Gregory is a saint in both Eastern and Western Christianity. In the Roman Catholic Church he is numbered among the Doctors of the Church; in Eastern Orthodoxy and the Eastern Catholic Churches he is revered as one of the Three Holy Hierarchs, along with Basil the Great and John Chrysostom.
St. Gregory of Nyssa and Against Eunomius
Gregory was raised in a very pious (and large) Christian family of ten children; his grandmother Macrina the Elder, his mother Emily, his father Basil the Elder, his sisters Macrina the Younger and Theosebia, and his brothers Basil the Great and Peter of Sebaste have all been recognized as saints. He received a good education and taught rhetoric at one point. In 372, his brother Basil ordained him the bishop of Nyssa in Cappadocia (in present-day Turkey).
Gregory and Basil both spent much effort defending the Faith against the attacks of the Arians. He was twice deposed as leader of his See because of false accusations made by the heretics. His position as bishop was finally restored in 378.
The next year, 379, his brother Basil the Great died. As the two were extremely close, Gregory was very grieved at his loss. To honor his brother, Gregory wrote his funeral oration and then completed Basil's Hexaemeron, a series of nine sermons, delivered during Great Lent, which described and elaborated upon the Genesis account of the world's creation in six days (Hexaemeron means "six days"). The following year, Gregory's sister Macrina also died, and Gregory wrote a hagiography detailing her life.
About this time Gregory attended the Council of Antioch, a local synod, in which he zealously defended Orthodoxy. The council was called to rebut a heresy which denied the perpetual virginity of the Theotokos, on one hand, and other the other hand forbid worship of her as God or part of the Godhead. Gregory was simultaneously continuing to fight Arianism. Next, he attended the Second Ecumenical Council in Constantinople, which added the final section concerning the Holy Spirit to the Nicene-Constantinopolitan Creed.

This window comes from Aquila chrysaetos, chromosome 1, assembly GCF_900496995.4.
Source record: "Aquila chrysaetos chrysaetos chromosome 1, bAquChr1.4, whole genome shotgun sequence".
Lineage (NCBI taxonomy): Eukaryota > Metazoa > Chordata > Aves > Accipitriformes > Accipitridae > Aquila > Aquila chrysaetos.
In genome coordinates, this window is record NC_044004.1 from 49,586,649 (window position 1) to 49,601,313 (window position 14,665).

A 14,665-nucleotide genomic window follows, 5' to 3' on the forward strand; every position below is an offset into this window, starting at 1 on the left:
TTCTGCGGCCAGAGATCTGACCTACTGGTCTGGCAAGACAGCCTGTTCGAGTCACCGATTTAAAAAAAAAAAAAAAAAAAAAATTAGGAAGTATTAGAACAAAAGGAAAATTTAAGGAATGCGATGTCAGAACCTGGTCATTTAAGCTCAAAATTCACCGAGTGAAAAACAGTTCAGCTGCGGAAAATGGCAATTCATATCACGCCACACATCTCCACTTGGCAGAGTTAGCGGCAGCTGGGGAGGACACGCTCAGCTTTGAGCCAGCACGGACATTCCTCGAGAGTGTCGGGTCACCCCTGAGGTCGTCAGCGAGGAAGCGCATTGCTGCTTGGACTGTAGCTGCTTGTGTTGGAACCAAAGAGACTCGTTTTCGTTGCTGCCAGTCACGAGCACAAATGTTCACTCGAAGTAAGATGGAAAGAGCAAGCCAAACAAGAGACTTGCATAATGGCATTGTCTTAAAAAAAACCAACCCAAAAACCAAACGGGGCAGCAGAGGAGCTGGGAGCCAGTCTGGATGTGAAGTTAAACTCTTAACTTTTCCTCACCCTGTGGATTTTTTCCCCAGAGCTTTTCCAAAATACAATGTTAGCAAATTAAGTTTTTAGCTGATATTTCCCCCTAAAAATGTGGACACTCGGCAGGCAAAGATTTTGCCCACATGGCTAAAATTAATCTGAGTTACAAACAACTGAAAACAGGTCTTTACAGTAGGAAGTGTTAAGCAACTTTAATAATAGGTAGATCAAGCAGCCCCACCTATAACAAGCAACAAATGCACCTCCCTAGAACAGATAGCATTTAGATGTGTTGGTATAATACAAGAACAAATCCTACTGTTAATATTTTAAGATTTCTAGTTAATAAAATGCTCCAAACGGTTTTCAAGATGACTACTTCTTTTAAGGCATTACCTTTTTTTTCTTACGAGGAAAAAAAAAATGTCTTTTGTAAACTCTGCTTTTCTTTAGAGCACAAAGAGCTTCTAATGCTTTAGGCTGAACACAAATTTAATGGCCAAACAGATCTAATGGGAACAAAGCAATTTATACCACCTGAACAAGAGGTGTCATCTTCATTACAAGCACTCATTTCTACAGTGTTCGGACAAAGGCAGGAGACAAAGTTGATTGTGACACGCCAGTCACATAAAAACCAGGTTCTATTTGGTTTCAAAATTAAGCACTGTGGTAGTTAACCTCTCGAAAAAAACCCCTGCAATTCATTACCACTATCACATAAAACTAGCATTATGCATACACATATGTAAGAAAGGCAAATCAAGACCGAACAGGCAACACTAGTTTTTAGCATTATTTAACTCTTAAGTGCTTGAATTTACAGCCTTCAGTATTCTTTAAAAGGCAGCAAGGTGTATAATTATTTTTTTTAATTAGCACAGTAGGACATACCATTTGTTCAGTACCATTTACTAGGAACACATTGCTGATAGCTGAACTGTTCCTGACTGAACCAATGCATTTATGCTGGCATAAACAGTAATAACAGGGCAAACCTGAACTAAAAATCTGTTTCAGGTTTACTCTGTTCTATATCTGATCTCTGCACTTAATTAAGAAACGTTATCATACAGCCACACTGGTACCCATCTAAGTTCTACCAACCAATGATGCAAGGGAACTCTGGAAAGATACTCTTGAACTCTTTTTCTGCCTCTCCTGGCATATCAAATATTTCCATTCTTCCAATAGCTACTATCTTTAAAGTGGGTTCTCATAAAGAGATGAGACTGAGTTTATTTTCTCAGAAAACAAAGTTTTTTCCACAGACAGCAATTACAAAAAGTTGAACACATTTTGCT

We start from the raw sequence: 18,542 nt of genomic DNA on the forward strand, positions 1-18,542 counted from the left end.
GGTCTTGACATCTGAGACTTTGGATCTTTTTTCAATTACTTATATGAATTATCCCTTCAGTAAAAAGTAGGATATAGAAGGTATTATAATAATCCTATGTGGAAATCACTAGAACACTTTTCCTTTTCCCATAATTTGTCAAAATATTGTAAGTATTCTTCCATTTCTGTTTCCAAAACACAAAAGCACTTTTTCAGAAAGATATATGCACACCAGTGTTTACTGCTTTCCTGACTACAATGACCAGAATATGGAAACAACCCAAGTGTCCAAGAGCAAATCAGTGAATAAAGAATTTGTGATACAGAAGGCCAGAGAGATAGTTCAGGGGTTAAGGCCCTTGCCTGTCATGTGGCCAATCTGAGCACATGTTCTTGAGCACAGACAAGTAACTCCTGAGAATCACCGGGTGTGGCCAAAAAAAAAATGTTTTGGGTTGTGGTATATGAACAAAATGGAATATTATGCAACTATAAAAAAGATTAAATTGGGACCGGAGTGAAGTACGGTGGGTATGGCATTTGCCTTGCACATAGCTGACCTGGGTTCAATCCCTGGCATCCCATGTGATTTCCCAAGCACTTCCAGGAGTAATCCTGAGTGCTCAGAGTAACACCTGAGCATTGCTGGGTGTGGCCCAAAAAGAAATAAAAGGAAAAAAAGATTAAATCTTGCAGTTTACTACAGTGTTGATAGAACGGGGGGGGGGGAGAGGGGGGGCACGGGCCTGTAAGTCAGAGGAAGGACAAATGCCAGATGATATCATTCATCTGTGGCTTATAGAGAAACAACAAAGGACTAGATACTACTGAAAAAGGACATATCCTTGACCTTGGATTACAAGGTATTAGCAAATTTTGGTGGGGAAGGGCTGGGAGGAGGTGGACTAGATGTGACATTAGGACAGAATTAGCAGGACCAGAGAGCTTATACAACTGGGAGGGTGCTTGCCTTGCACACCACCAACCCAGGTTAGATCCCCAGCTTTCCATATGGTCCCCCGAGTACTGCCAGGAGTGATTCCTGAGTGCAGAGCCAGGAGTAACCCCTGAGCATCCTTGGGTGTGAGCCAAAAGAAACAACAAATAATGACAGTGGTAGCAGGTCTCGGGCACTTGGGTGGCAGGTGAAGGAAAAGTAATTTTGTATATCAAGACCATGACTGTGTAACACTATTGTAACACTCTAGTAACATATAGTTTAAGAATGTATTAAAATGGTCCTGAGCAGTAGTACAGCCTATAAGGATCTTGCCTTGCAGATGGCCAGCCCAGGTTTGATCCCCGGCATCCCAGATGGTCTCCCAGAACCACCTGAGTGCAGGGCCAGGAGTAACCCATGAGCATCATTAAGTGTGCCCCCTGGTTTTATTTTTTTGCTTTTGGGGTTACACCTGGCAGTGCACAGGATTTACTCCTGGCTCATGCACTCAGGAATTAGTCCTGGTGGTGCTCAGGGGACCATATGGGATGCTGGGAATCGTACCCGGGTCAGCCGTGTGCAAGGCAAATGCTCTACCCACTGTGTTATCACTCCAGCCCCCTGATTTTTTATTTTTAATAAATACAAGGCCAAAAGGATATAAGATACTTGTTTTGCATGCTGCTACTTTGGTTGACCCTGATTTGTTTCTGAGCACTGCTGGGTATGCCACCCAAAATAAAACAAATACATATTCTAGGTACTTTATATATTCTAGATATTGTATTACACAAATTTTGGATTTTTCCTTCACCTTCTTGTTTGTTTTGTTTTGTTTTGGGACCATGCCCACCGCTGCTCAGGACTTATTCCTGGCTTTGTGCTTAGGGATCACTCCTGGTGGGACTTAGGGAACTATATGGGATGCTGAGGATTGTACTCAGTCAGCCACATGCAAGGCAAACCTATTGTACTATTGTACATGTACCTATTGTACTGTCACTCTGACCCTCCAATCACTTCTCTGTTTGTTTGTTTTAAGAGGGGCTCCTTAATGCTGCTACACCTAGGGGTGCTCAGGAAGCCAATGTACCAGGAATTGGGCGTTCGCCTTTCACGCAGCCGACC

He wrote 12 Books Against Eunomius
He also wrote important dogmatic works: 12 Books against Eunomius, who had replied to Basil’s earlier attack after Basil was dead and could no longer reply himself. His Great Catechism is tremendously important, as are his various clarifications on Trinitarian doctrine, e.g. To Ablabius, That there are not Three Gods. His Life of St, Macrina served as a sort of ascetical handbook in biographical form, much like Athanasius’ Life of Anthony. His eschatological views are expounded in the form of a platonic dialogue at Macrina’s deathbed, under the title On the Soul and Resurrection.
For the rest of his life, Gregory continued to attend church councils, discuss doctrinal matters, and combat various heresies. He reached old age and finally reposed in the Lord near the end of the fourth century.
We know nothing of St Gregory of Nyssa after 394, and that is why he is presumed to have died somewhere around this time.
St. Miltiades (311-14)
Pope Saint Miltiades, also called Melchiades in Greek), was pope from 2 July 311 to 10 January 314. He appears to have been a Berber African by birth, but of his personal history nothing is known.
His elections marked the end of a period sede vacante lasting from the death of Pope Eusebius on 17 August 310 or, 309, soon after the Emperor Maxentius had exiled Eusebius to Sicily.
During his pontificate, in October 312, Constantine defeated Maxentius and assumed control over Rome. Constantine presented the pope with the Lateran Palace which became the papal residence and seat of Christian governance. Early in 313, Constantine and fellow Emperor Licinius reached an agreement at Milan that they would grant freedom of religion to the Christians and other religions and restore church property.
In the same year 313, Miltiades presided over the Lateran Synod in Rome, which acquitted Caecilian of Carthage and condemned Donatus as a schismatic (see Donatism). He was then invited to the Council of Arles but died before it was held.
The Liber Pontificalis, compiled from the fifth century onwards, attributed the introduction of several later customs to Miltiades, including not fasting on Thursdays or Sundays, although subsequent scholarship now believes the customs probably existed before Miltiades.